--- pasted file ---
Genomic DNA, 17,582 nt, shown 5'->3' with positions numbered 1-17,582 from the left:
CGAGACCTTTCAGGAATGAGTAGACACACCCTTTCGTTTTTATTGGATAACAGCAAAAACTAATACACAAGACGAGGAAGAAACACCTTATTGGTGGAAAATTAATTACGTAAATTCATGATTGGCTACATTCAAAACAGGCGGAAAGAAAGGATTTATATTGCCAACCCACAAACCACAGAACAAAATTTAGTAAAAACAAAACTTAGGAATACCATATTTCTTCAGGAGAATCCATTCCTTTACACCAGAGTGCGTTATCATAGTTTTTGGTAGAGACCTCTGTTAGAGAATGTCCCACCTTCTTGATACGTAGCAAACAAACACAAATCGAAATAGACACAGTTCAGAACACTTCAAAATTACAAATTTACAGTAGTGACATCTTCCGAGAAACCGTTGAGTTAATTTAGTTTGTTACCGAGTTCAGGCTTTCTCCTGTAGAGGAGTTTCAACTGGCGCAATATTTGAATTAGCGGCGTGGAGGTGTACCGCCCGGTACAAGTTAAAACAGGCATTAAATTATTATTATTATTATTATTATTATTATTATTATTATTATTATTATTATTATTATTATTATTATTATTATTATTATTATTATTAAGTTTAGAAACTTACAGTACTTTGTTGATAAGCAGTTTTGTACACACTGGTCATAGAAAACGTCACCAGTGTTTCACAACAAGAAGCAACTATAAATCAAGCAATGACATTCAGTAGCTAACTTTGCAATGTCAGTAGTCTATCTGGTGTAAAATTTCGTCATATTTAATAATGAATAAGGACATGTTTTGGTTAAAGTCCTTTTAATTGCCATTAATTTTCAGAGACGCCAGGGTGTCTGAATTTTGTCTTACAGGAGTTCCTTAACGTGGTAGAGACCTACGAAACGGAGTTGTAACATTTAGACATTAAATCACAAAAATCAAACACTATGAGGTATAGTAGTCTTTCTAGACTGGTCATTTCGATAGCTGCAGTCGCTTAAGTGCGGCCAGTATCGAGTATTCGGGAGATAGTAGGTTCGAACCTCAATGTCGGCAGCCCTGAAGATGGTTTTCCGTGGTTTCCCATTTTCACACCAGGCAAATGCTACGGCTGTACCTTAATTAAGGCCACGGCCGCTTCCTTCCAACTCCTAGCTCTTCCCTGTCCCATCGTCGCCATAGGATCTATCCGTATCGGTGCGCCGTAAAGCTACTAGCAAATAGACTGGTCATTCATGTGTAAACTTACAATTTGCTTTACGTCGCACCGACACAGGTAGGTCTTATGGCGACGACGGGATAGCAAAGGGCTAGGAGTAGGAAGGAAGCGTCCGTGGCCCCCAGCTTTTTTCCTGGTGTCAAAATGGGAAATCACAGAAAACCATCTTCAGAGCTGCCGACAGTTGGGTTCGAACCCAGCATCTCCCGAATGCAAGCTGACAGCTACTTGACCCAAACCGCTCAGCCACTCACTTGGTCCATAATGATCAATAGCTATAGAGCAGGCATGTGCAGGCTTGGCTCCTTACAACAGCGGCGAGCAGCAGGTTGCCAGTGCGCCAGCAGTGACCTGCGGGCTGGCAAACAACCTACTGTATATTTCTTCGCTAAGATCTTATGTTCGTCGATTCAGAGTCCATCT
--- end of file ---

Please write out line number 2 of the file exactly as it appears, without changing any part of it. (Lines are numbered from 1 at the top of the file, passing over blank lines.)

CGAGACCTTTCAGGAATGAGTAGACACACCCTTTCGTTTTTATTGGATAACAGCAAAAACTAATACACAAGACGAGGAAGAAACACCTTATTGGTGGAAAATTAATTACGTAAATTCATGATTGGCTACATTCAAAACAGGCGGAAAGAAAGGATTTATATTGCCAACCCACAAACCACAGAACAAAATTTAGTAAAAACAAAACTTAGGAATACCATATTTCTTCAGGAGAATCCATTCCTTTACACCAGAGTGCGTTATCATAGTTTTTGGTAGAGACCTCTGTTAGAGAATGTCCCACCTTCTTGATACGTAGCAAACAAACACAAATCGAAATAGACACAGTTCAGAACACTTCAAAATTACAAATTTACAGTAGTGACATCTTCCGAGAAACCGTTGAGTTAATTTAGTTTGTTACCGAGTTCAGGCTTTCTCCTGTAGAGGAGTTTCAACTGGCGCAATATTTGAATTAGCGGCGTGGAGGTGTACCGCCCGGTACAAGTTAAAACAGGCATTAAATTATTATTATTATTATTATTATTATTATTATTATTATTATTATTATTATTATTATTATTATTATTATTATTATTATTATTATTAAGTTTAGAAACTTACAGTACTTTGTTGATAAGCAGTTTTGTACACACTGGTCATAGAAAACGTCACCAGTGTTTCACAACAAGAAGCAACTATAAATCAAGCAATGACATTCAGTAGCTAACTTTGCAATGTCAGTAGTCTATCTGGTGTAAAATTTCGTCATATTTAATAATGAATAAGGACATGTTTTGGTTAAAGTCCTTTTAATTGCCATTAATTTTCAGAGACGCCAGGGTGTCTGAATTTTGTCTTACAGGAGTTCCTTAACGTGGTAGAGACCTACGAAACGGAGTTGTAACATTTAGACATTAAATCACAAAAATCAAACACTATGAGGTATAGTAGTCTTTCTAGACTGGTCATTTCGATAGCTGCAGTCGCTTAAGTGCGGCCAGTATCGAGTATTCGGGAGATAGTAGGTTCGAACCTCAATGTCGGCAGCCCTGAAGATGGTTTTCCGTGGTTTCCCATTTTCACACCAGGCAAATGCTACGGCTGTACCTTAATTAAGGCCACGGCCGCTTCCTTCCAACTCCTAGCTCTTCCCTGTCCCATCGTCGCCATAGGATCTATCCGTATCGGTGCGCCGTAAAGCTACTAGCAAATAGACTGGTCATTCATGTGTAAACTTACAATTTGCTTTACGTCGCACCGACACAGGTAGGTCTTATGGCGACGACGGGATAGCAAAGGGCTAGGAGTAGGAAGGAAGCGTCCGTGGCCCCCAGCTTTTTTCCTGGTGTCAAAATGGGAAATCACAGAAAACCATCTTCAGAGCTGCCGACAGTTGGGTTCGAACCCAGCATCTCCCGAATGCAAGCTGACAGCTACTTGACCCAAACCGCTCAGCCACTCACTTGGTCCATAATGATCAATAGCTATAGAGCAGGCATGTGCAGGCTTGGCTCCTTACAACAGCGGCGAGCAGCAGGTTGCCAGTGCGCCAGCAGTGACCTGCGGGCTGGCAAACAACCTACTGTATATTTCTTCGCTAAGATCTTATGTTCGTCGATTCAGAGTCCATCT